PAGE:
Last month, Technorati published its 2013 Digital Influence Report. While it’s full of great information, it reveals how much of a disconnect there is between brands and influence marketing. For example, internet users reported as being influenced by blogs more so than any other form of social media, yet brands prioritize the number of Facebook likes and Twitter followers when evaluating influencers.
We’re wondering why there is such a disconnect, and we’re not the only ones. Here’s what we’ve been reading:
In “Social Media Influencers: What Marketers Must Know,” Heidi Cohen reports that 86% of influencers blog and of those, 86% write text-posts. Influencers are content creators and understand the power of quality content marketing. This isn’t to say that reach on social platforms isn’t important. It certainly is one piece of the puzzle; however, if consumers trust blogs and influencer have blogs, why are marketers placing so much emphasis on amplification?
There’s Little Value in Likes
In Vijay Sundaram’s recent piece, “A Better Way to Measure Consumer Influence,” he agrees that social-influence metrics such as likes convey very little. He goes on to remind us that influence depends on context and points out that “President Obama ranks among the top five Klout scores, but that doesn’t translate into anything meaningful for any product, service, or brand.”
Where Are the Consumers?
At the Huffington Post, Sam Fiorella takes it a step further and says, “The collective discourse on the subject of influence marketing has become about the game of influence, instead of actual influence.” In his article, Influence Marketing vs. Sales Strategy, he challenges marketers to become accountable and asks, “Consumers, bloggers, and social celebrities with high social influence scores can amplify a brand’s message and even a recommend a product they love or are paid to promote, but how targeted is their audience? Are they even in the buying cycle? “
Quality vs. Quantity
“How did we manage to bastardize influence, and how do we fix what we’ve messed up?”, asks Macala Wright in her post, Why Influencer Marketing is Failing in Retail. Using events from the most recent Fashion Week, Macala reminds readers that while there are similarities between traditional journalists & bloggers, bloggers are in a league of their own. Macala weighs in on “quality vs. quantity” in terms of an influencer’s audience by saying “quality needs to be the starting point, because quality of content put in the right context, that continues the message or story you’re telling, will deliver just as much value as the quantity. And it’s sticky – it will resonate with the audience you’re speaking to.”
We agree with these authors: influence isn’t a game. Start to identify the right influencers for your brand or organization by understanding their audience beyond Facebook & Twitter.
Social media marketing and influence marketing are essentially the same, it’s just that the audience is different, right? Wrong! We’ll dispel 3 common myths and make the distinction between influence marketing and social media marketing a bit more clear:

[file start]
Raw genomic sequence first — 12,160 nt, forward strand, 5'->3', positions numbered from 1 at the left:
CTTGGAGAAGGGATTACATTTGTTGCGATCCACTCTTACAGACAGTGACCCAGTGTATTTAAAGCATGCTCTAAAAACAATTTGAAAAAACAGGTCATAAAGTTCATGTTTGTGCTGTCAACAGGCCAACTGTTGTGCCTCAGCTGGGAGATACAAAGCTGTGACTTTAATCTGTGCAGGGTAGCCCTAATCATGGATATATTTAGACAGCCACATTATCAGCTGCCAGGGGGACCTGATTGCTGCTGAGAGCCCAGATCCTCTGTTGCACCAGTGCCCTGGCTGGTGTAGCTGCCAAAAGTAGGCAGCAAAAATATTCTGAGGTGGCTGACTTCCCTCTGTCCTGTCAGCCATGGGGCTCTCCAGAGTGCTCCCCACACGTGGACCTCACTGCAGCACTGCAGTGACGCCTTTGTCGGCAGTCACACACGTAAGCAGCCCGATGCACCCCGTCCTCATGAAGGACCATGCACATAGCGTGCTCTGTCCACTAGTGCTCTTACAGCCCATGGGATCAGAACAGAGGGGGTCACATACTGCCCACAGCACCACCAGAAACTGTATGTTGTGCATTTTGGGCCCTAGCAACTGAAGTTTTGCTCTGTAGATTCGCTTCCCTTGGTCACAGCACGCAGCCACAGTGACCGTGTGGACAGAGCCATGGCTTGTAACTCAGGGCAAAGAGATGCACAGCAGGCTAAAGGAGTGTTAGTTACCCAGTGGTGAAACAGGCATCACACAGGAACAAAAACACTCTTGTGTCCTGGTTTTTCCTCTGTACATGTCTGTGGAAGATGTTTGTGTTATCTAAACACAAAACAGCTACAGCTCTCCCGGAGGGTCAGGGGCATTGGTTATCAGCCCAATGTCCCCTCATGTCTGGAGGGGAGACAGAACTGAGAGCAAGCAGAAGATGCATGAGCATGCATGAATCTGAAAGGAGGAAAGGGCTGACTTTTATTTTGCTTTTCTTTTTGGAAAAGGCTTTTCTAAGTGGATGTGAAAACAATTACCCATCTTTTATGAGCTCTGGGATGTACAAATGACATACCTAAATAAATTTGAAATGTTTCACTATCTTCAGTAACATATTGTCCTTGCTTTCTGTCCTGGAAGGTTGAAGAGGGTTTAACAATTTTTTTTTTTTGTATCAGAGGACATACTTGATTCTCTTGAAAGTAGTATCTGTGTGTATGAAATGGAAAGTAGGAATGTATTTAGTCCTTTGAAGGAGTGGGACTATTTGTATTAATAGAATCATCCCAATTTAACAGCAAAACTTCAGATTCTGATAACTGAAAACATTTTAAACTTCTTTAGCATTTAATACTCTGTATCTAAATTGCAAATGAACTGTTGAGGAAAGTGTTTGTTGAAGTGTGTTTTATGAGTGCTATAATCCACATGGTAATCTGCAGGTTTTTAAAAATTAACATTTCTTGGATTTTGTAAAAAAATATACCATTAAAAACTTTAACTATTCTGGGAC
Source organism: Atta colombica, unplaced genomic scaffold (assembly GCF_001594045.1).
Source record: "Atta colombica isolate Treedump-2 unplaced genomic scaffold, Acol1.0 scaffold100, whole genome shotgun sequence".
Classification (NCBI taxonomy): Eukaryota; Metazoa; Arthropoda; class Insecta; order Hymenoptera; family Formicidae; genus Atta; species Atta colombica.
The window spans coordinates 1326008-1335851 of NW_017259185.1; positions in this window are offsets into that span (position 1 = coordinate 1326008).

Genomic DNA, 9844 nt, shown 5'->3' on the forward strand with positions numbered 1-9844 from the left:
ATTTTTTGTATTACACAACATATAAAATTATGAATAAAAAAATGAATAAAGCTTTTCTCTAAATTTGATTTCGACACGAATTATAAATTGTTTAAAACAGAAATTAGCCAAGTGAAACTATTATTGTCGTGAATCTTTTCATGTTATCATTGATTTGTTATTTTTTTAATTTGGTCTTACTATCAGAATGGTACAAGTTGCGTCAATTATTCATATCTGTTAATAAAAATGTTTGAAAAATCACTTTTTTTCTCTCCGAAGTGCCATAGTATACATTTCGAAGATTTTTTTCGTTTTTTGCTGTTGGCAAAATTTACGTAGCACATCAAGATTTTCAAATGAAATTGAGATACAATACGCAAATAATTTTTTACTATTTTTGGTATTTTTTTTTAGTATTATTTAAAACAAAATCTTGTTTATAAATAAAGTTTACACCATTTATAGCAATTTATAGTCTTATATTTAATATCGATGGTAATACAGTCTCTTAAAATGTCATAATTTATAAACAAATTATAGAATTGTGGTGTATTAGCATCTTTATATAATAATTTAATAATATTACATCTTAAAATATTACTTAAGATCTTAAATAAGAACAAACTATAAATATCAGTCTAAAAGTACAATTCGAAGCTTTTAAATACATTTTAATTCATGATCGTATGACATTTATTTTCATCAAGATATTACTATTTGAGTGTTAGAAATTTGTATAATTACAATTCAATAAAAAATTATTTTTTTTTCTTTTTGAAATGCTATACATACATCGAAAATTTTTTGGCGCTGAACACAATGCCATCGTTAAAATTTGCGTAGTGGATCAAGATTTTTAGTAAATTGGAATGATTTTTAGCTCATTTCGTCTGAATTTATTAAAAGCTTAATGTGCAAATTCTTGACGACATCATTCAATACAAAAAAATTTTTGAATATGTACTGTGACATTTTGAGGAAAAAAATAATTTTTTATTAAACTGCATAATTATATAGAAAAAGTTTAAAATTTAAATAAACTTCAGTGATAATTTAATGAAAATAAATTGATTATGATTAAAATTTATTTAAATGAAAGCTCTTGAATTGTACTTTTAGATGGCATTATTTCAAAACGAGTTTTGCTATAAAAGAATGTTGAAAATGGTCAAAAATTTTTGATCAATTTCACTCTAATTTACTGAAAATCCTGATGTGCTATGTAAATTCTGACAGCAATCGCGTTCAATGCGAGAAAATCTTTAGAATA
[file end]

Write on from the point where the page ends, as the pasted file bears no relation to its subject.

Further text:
The core principle that makes social media marketing and influence marketing different is also the piece that is often misunderstood. While you may often use the same tools in your influence marketing strategy as you do in your social media marketing strategy, the tactics are different. That’s because your target audience in social media is not necessarily influential, but your influencers should also be part of your target audience.
As Jay Baer explains in his somewhat controversial post about influencer outreach, “we tend to confuse audience with influence,” and that’s a problem because more often than not, we aren’t reaching the right people in the right way.
Social media marketing requires you to craft specific messages for a group of people who either knows about your brand or should know about your brand. You may have several different target audiences that require different messaging and fostering, but you’re dealing with a community here, not an individual. Influence marketing, on the other hand, requires a bit more care as you’ll need to craft specific messages for specific people.
You may not always be reaching out to a single person at a time, but the closer you can get to crafting messages for “one” vs. “many,” the more successful your influence marketing will be.
Our latest eBook, “How to Create Successful Influence Marketing Programs,” provides a framework to help categorize small clusters of influencers. We suggest crafting messages based on topical interests and how close your target influencers already are to your brand. You may also want to consider how you plan to engage with each small group or each individual when you’re clustering them in small groupings.